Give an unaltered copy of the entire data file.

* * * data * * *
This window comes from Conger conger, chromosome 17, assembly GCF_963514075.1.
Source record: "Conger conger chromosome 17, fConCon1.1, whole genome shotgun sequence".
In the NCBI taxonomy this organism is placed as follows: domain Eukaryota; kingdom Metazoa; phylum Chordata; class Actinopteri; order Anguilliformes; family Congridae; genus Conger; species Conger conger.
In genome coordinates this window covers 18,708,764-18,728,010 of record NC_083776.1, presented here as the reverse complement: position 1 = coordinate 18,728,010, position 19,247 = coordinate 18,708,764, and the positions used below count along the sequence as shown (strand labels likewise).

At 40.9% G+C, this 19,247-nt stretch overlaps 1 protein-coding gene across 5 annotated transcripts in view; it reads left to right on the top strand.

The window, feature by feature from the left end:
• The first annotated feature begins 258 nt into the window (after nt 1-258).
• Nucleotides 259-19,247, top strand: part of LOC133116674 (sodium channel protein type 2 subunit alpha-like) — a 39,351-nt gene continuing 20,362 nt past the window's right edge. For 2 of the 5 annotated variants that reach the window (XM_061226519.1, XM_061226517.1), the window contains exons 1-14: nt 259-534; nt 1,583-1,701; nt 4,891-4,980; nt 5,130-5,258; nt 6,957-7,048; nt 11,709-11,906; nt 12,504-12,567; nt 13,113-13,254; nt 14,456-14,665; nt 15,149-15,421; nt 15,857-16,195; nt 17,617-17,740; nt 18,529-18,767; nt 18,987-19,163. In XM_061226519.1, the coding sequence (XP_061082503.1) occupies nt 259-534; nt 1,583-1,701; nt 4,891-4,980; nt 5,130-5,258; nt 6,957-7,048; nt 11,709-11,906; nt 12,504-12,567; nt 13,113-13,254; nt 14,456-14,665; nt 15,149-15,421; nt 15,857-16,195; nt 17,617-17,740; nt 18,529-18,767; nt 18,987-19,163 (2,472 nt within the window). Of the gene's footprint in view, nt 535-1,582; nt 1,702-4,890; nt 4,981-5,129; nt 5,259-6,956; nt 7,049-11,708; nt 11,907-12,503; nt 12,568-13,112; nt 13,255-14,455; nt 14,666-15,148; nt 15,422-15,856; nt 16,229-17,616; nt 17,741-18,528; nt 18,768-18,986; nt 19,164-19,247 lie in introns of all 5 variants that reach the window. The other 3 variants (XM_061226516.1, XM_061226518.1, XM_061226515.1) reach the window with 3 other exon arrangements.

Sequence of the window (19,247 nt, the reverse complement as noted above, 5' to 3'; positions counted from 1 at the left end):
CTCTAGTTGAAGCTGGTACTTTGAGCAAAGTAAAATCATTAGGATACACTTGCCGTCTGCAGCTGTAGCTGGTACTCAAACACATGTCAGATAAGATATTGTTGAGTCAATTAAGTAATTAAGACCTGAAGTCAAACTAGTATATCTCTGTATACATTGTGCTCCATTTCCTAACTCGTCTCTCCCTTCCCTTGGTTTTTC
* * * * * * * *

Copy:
This window comes from Conger conger, chromosome 17, assembly GCF_963514075.1.
Source record: "Conger conger chromosome 17, fConCon1.1, whole genome shotgun sequence".
In the NCBI taxonomy this organism is placed as follows: domain Eukaryota; kingdom Metazoa; phylum Chordata; class Actinopteri; order Anguilliformes; family Congridae; genus Conger; species Conger conger.
In genome coordinates this window covers 18,708,764-18,728,010 of record NC_083776.1, presented here as the reverse complement: position 1 = coordinate 18,728,010, position 19,247 = coordinate 18,708,764, and the positions used below count along the sequence as shown (strand labels likewise).

At 40.9% G+C, this 19,247-nt stretch overlaps 1 protein-coding gene across 5 annotated transcripts in view; it reads left to right on the top strand.

The window, feature by feature from the left end:
• The first annotated feature begins 258 nt into the window (after nt 1-258).
• Nucleotides 259-19,247, top strand: part of LOC133116674 (sodium channel protein type 2 subunit alpha-like) — a 39,351-nt gene continuing 20,362 nt past the window's right edge. For 2 of the 5 annotated variants that reach the window (XM_061226519.1, XM_061226517.1), the window contains exons 1-14: nt 259-534; nt 1,583-1,701; nt 4,891-4,980; nt 5,130-5,258; nt 6,957-7,048; nt 11,709-11,906; nt 12,504-12,567; nt 13,113-13,254; nt 14,456-14,665; nt 15,149-15,421; nt 15,857-16,195; nt 17,617-17,740; nt 18,529-18,767; nt 18,987-19,163. In XM_061226519.1, the coding sequence (XP_061082503.1) occupies nt 259-534; nt 1,583-1,701; nt 4,891-4,980; nt 5,130-5,258; nt 6,957-7,048; nt 11,709-11,906; nt 12,504-12,567; nt 13,113-13,254; nt 14,456-14,665; nt 15,149-15,421; nt 15,857-16,195; nt 17,617-17,740; nt 18,529-18,767; nt 18,987-19,163 (2,472 nt within the window). Of the gene's footprint in view, nt 535-1,582; nt 1,702-4,890; nt 4,981-5,129; nt 5,259-6,956; nt 7,049-11,708; nt 11,907-12,503; nt 12,568-13,112; nt 13,255-14,455; nt 14,666-15,148; nt 15,422-15,856; nt 16,229-17,616; nt 17,741-18,528; nt 18,768-18,986; nt 19,164-19,247 lie in introns of all 5 variants that reach the window. The other 3 variants (XM_061226516.1, XM_061226518.1, XM_061226515.1) reach the window with 3 other exon arrangements.

Sequence of the window (19,247 nt, the reverse complement as noted above, 5' to 3'; positions counted from 1 at the left end):
CTCTAGTTGAAGCTGGTACTTTGAGCAAAGTAAAATCATTAGGATACACTTGCCGTCTGCAGCTGTAGCTGGTACTCAAACACATGTCAGATAAGATATTGTTGAGTCAATTAAGTAATTAAGACCTGAAGTCAAACTAGTATATCTCTGTATACATTGTGCTCCATTTCCTAACTCGTCTCTCCCTTCCCTTGGTTTTTC